Boeing reported a wider adjusted loss and lower revenue than analysts expected as the company faced higher costs on both commercial and defense aircraft.
The manufacturer said it will pause production of its 777X plane, which has not yet been certified by U.S. regulators, through 2023. Boeing also doesn’t expect deliveries of the plane to start until 2025, more than a year later than it previously forecast.
Boeing shares were down more than 2% in in premarket trading after reporting results Wednesday morning.
Here’s how Boeing performed in the first quarter compared with analysts’ estimates complied by Refinitiv:
- Adjusted results: A core loss of $2.75 a share vs. an expected loss of 27 cents a share.
- Revenue: $13.99 billion vs. $16.02 billion, expected.
Boeing has enjoyed a resurgence in demand for its 737 Max plane, which returned to service in late 2020 after two fatal crashes. But production problems and certification delays have hampered other aircraft programs.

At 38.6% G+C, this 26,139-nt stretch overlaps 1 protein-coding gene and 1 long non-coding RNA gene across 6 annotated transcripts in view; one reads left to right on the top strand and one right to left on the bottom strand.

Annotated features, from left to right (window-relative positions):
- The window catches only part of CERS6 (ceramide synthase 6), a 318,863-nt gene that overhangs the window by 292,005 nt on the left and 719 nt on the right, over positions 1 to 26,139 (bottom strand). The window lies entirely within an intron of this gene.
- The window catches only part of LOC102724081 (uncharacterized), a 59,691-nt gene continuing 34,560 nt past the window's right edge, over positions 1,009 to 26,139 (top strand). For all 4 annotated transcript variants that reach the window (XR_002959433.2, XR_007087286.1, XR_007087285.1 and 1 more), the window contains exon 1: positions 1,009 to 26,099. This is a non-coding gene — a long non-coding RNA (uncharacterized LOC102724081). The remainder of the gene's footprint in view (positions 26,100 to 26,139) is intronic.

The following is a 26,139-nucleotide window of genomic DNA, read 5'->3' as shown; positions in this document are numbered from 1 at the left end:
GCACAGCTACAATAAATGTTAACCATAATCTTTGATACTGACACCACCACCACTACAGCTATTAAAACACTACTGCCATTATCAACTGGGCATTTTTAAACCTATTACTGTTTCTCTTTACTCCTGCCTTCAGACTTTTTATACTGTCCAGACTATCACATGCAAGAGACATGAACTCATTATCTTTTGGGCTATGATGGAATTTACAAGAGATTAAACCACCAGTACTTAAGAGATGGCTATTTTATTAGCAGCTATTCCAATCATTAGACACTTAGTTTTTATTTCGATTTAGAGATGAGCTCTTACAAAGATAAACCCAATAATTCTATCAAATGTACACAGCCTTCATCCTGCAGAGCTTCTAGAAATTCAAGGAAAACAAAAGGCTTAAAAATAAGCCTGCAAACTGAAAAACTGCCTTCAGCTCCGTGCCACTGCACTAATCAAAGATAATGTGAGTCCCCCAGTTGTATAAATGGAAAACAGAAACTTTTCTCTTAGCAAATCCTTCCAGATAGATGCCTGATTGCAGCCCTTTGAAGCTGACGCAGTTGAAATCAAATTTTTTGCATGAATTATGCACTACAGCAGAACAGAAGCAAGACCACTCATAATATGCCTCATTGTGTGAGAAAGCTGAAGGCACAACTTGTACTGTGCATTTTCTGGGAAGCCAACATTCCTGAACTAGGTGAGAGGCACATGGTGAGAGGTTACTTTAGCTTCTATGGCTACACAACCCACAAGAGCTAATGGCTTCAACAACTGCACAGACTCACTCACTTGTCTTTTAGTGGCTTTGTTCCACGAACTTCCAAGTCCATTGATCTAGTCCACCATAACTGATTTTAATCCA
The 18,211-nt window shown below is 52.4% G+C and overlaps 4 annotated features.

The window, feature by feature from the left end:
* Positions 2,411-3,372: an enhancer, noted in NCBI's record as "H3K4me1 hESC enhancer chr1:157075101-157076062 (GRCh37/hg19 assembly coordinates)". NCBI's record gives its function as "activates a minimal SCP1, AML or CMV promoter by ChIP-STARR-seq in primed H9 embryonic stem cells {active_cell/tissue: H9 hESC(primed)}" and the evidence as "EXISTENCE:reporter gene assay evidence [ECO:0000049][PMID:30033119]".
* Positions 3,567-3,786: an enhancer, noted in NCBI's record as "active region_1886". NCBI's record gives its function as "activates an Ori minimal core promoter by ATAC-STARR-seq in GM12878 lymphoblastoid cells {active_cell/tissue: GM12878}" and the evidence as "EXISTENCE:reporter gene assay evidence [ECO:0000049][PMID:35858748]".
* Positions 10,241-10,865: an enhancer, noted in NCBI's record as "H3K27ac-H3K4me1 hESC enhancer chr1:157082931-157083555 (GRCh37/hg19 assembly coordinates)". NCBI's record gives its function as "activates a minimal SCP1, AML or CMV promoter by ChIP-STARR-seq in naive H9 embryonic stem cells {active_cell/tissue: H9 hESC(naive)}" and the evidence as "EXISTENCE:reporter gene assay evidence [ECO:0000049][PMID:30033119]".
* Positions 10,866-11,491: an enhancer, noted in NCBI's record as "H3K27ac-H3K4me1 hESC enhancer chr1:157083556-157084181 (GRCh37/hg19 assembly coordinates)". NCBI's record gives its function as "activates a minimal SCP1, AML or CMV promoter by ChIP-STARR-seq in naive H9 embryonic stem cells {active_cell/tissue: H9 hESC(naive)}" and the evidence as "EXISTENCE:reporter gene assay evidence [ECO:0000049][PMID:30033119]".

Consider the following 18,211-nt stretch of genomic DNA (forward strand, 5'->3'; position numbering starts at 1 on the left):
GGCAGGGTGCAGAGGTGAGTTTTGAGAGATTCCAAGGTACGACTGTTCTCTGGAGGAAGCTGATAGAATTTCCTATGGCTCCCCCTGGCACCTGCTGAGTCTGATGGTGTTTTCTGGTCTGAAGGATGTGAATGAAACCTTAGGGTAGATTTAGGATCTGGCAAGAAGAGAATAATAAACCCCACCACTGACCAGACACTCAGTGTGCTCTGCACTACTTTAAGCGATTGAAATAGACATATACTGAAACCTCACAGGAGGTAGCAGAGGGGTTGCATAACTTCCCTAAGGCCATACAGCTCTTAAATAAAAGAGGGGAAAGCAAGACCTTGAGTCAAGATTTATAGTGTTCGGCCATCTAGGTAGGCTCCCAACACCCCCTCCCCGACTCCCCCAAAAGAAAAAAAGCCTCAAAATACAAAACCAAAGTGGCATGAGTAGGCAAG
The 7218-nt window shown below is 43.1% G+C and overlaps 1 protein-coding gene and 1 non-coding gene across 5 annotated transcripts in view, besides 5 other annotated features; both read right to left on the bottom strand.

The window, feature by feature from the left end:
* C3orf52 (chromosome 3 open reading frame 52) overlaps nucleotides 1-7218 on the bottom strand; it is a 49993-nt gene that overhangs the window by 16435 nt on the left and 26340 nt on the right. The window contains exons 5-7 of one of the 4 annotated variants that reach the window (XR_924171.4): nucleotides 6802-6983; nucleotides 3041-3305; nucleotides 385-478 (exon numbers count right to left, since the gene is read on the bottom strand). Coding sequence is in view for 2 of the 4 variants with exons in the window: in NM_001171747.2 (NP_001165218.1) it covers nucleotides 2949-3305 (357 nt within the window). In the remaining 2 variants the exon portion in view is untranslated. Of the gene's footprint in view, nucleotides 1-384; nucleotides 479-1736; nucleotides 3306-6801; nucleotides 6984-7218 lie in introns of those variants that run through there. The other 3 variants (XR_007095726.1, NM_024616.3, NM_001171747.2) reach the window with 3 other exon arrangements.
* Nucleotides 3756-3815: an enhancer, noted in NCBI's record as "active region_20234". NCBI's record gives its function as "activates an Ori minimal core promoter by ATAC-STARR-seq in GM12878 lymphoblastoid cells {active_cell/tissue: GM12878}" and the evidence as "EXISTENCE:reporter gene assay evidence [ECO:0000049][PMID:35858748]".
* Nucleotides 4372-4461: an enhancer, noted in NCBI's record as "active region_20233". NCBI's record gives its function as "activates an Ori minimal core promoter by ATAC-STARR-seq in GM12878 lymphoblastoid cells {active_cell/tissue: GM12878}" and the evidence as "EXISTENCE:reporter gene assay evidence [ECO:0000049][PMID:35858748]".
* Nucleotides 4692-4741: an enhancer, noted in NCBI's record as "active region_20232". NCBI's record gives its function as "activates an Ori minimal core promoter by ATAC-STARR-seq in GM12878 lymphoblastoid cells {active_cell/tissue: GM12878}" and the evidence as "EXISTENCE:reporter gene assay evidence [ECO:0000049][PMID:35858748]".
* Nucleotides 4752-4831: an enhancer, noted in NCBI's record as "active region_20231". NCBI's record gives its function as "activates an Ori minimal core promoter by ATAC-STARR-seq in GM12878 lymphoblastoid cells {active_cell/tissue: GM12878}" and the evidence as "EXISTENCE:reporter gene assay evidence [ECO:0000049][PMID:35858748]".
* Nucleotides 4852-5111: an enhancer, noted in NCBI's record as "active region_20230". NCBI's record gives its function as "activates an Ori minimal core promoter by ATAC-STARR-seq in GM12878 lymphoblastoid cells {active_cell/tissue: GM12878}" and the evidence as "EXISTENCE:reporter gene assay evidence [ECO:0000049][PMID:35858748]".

“Through our first-quarter results, you’ll see we still have more work to do; but I remain encouraged with our trajectory, and we are on track to generate positive cash flow for 2022,” Boeing’s CEO David Calhoun said in a note to employees Wednesday. “We are a long-cycle business, and the success of our efforts will be measured over years and decades; not quarters.”
The company said it’s ramping up 737 Max output to 31 a month in the second quarter. It delivered 95 planes in the first quarter up from 77 from the same period last year.
Boeing reported negative operating cash flow for the quarter, but still expects to be cash-flow positive in 2022.
Boeing shares are down 17% so far this year through Tuesday’s close, outpacing the S&P 500‘s 12.4% drop.
The manufacturer’s executives will hold a call with analysts at 10:30 a.m. ET.
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